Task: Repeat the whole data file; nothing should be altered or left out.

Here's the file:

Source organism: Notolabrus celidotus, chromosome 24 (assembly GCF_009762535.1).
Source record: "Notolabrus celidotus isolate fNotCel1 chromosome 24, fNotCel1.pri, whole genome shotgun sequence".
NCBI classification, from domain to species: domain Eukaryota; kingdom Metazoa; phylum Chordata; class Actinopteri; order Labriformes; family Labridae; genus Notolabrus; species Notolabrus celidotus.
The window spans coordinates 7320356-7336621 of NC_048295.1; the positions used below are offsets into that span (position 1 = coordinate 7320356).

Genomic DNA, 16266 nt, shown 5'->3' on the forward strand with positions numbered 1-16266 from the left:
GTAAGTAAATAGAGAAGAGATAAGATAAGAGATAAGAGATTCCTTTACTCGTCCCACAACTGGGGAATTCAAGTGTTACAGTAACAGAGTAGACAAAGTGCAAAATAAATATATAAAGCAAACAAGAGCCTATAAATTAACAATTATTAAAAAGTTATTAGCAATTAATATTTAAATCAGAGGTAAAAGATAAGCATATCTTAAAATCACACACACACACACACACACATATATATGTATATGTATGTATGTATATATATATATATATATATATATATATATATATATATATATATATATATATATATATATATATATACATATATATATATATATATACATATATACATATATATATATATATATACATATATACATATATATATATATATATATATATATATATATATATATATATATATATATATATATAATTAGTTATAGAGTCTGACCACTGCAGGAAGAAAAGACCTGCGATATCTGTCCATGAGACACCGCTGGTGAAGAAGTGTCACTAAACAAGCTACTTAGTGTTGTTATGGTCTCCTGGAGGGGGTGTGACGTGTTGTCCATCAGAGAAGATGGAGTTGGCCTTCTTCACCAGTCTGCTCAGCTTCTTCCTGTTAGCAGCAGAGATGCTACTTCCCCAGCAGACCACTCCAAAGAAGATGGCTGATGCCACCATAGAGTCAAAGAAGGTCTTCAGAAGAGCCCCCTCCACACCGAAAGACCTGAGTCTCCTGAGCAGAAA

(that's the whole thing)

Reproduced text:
Source organism: Notolabrus celidotus, chromosome 24 (assembly GCF_009762535.1).
Source record: "Notolabrus celidotus isolate fNotCel1 chromosome 24, fNotCel1.pri, whole genome shotgun sequence".
NCBI classification, from domain to species: domain Eukaryota; kingdom Metazoa; phylum Chordata; class Actinopteri; order Labriformes; family Labridae; genus Notolabrus; species Notolabrus celidotus.
The window spans coordinates 7320356-7336621 of NC_048295.1; the positions used below are offsets into that span (position 1 = coordinate 7320356).

Genomic DNA, 16266 nt, shown 5'->3' on the forward strand with positions numbered 1-16266 from the left:
GTAAGTAAATAGAGAAGAGATAAGATAAGAGATAAGAGATTCCTTTACTCGTCCCACAACTGGGGAATTCAAGTGTTACAGTAACAGAGTAGACAAAGTGCAAAATAAATATATAAAGCAAACAAGAGCCTATAAATTAACAATTATTAAAAAGTTATTAGCAATTAATATTTAAATCAGAGGTAAAAGATAAGCATATCTTAAAATCACACACACACACACACACACATATATATGTATATGTATGTATGTATATATATATATATATATATATATATATATATATATATATATATATATATATATATATATATATATACATATATATATATATATATACATATATACATATATATATATATATATACATATATACATATATATATATATATATATATATATATATATATATATATATATATATATATATATAATTAGTTATAGAGTCTGACCACTGCAGGAAGAAAAGACCTGCGATATCTGTCCATGAGACACCGCTGGTGAAGAAGTGTCACTAAACAAGCTACTTAGTGTTGTTATGGTCTCCTGGAGGGGGTGTGACGTGTTGTCCATCAGAGAAGATGGAGTTGGCCTTCTTCACCAGTCTGCTCAGCTTCTTCCTGTTAGCAGCAGAGATGCTACTTCCCCAGCAGACCACTCCAAAGAAGATGGCTGATGCCACCATAGAGTCAAAGAAGGTCTTCAGAAGAGCCCCCTCCACACCGAAAGACCTGAGTCTCCTGAGCAGAAA